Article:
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Beitbridge town faces demolition

by Staff reporter
14 Mar 2021 at 06:08hrs | Views
IN a shocking revelation, more than 300 structures in Beitbridge Town, including part of the border post, a hospital, police base, schools, Dulibadzimu Stadium and hundreds of houses were built on wetlands.

The discovery follows a directive by President Mnangagwa to deal with dysfunctional urban settlements mostly those built on wetlands to restore sanity in towns and cities. Cabinet has already constituted an inter-ministerial taskforce led by Vice-President Dr Constantino Chiwenga to deal with the matter at national level as Government intensifies preservation of the swamplands.

According to a mapping report compiled by the Environmental Management Agency (Ema), seen by Sunday News, 310 structures were built on wetlands in the border town.

"There are 310 structures in Beitbridge that were developed on wetlands. These are 202 residential houses, 66 residential stands, 23 cancelled stands, 15 industrial properties, six commercial properties, six schools and crèches, a hospital, a flea market, a stadium, a police base, two border warehouses, a lodge and three hostels," reads the report.

Beitbridge Town is home to the Beitbridge Border Post, which links Zimbabwe and South Africa and is the busiest port of entry in the southern region. There has been a steady development in the border town and according to the Zimbabwe National Statistics Agency (Zimstats) it has an estimated population of 41 767 people and about 2 570 houses in formal settlements. Dulibadzimu Stadium, which once hosted Premier Soccer League matches is the town's sole multi-purpose arena which can accommodate at least 3 000 people.

Although the Government is not yet sure of what course of action to take on the new revelation, the Minister of National Housing and Social Amenities, Daniel Garwe told Sunday News in an interview that what was certain was on the issue of houses, which have to be demolished. He said the Government policy was that all houses that were built on wetlands must be demolished.

"The policy of Government on houses built on wetlands has not changed. All houses are supposed to be demolished and we will construct new accommodation for the people but they would have to pay for the developments done by Government. I have not yet received any report on the dysfunctional settlements in Beitbridge. We will be able to talk about how that issue can be addressed once we receive the report," he said.

Beitbridge Town Clerk Mr Loud Ramagkapola conceded that there were a number of structures including Dulibadzimu Stadium that were constructed in between streams.

"We have not yet received a report from the Environmental Management Agency (Ema) pertaining to the houses and other infrastructure on wetlands. However, Dulibadzimu Stadium was constructed in between streams and at law there should be at least 30 metres between a structure and a water body," he said.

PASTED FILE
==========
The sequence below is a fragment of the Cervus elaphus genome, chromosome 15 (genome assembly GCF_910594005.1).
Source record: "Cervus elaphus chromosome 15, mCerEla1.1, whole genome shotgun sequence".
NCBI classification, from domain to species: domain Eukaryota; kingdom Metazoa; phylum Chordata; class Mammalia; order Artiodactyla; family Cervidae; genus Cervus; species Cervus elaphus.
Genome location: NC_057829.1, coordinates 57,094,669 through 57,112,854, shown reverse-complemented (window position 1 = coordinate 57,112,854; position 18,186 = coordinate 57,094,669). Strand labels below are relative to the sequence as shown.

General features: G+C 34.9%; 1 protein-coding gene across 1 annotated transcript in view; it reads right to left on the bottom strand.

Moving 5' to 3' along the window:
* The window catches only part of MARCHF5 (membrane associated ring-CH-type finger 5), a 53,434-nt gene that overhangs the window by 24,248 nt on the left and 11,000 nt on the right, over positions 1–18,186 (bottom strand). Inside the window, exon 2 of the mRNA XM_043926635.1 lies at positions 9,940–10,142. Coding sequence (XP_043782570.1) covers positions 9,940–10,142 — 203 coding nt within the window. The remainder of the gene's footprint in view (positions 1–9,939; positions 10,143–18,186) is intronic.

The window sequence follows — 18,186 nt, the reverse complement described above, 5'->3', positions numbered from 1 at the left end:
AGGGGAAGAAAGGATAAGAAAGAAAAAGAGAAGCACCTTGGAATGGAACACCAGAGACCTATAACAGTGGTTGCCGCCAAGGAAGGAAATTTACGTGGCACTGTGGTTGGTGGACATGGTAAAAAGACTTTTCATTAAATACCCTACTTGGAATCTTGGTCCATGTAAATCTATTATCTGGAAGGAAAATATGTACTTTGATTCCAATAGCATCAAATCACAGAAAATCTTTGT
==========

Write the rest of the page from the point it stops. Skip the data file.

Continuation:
It is not clear what will happen to some of the structures but there are already plans to modernise the town.

Last year, Zimborders Consortium said it has secured nearly US$300 million for the upgrade and modernisation of Beitbridge Border Post, the country's busiest inland port of entry and one of the region's key transit points.

The project will include a major upgrade of the entire border post including roads, Information Communication Technology infrastructure as well as the construction of a number of social projects to improve the critical infrastructure including a fire station, residential buildings, a sewerage dam, civil services and new water reservoirs.

The Ema report also noted that there were also 28 wetlands that have been mapped in Matabeleland South, of which eight were in Gwanda Town, 12 in Plumtree Town and eight in Beitbridge Town. According to the report, Matabeleland South has a total of 402 structures that were built on wetlands.

"A total of 28 wetlands have been mapped in the province, of which Gwanda Town has eight, Plumtree Town has 12 and Beitbridge Town eight, with a percentage coverage of 98 percent for the three urban towns. The wetlands covered are in the residential, CBD, industrial areas and proposed development areas," the report noted.

However, according to the report, the 402 structures built on wetlands in the province were authorised by Government, local authorities while some were developed by unregistered property developers.

"A total of 402 development structures were found within 30 metres of the highest flood level of wetlands with an additional 23 already cancelled stands. These were developed by the Government, local authorities and unregistered developers. These development structures are at different stages of development some are at slab level, window, roof level and completed structures. There are 48 structures built on wetlands in Gwanda while Plumtree has 44," reads part of the report.

Most cities are grappling with issue of buildings that were built either on wetlands or land that was improperly parcelled out by land barons. A number of Government officials and land barons have already been arrested across the country over irregular allocation of stands in towns and cities.

Source - sundaymail

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